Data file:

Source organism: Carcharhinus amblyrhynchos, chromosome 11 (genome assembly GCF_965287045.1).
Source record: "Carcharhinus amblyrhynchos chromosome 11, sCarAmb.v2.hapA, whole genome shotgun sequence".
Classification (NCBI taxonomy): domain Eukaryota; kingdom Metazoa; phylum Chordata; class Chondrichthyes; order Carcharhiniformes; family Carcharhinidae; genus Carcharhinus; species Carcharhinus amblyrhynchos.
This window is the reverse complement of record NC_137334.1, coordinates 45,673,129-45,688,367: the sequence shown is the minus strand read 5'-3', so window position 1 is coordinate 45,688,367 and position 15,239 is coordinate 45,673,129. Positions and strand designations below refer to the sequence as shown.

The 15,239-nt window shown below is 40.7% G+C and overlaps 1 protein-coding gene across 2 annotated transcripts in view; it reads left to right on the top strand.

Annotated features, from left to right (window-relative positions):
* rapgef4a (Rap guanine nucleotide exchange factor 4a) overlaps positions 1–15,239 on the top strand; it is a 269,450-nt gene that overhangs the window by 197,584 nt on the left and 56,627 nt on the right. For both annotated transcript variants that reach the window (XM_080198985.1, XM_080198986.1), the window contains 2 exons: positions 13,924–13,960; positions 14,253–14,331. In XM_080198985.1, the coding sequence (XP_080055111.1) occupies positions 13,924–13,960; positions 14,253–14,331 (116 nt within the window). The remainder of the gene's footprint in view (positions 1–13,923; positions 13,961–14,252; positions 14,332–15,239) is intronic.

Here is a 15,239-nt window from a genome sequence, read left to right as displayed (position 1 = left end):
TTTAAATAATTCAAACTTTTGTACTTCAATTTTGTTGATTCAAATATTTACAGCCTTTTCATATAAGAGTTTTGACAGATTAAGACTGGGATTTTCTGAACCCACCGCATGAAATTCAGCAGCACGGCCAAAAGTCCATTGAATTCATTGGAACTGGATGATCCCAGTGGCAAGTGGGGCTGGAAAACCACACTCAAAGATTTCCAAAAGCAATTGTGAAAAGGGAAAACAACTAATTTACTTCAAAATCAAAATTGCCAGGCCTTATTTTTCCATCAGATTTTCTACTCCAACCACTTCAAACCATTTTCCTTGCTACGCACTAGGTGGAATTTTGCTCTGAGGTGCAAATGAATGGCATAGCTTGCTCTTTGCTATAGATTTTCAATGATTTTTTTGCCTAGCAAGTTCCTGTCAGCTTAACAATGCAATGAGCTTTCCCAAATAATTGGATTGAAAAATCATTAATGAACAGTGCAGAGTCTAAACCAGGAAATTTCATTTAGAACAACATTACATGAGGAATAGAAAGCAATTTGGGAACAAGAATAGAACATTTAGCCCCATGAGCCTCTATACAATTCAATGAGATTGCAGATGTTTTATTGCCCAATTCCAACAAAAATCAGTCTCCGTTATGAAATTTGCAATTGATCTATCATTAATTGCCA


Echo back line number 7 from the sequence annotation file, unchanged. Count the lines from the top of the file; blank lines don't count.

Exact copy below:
* rapgef4a (Rap guanine nucleotide exchange factor 4a) overlaps positions 1–15,239 on the top strand; it is a 269,450-nt gene that overhangs the window by 197,584 nt on the left and 56,627 nt on the right. For both annotated transcript variants that reach the window (XM_080198985.1, XM_080198986.1), the window contains 2 exons: positions 13,924–13,960; positions 14,253–14,331. In XM_080198985.1, the coding sequence (XP_080055111.1) occupies positions 13,924–13,960; positions 14,253–14,331 (116 nt within the window). The remainder of the gene's footprint in view (positions 1–13,923; positions 13,961–14,252; positions 14,332–15,239) is intronic.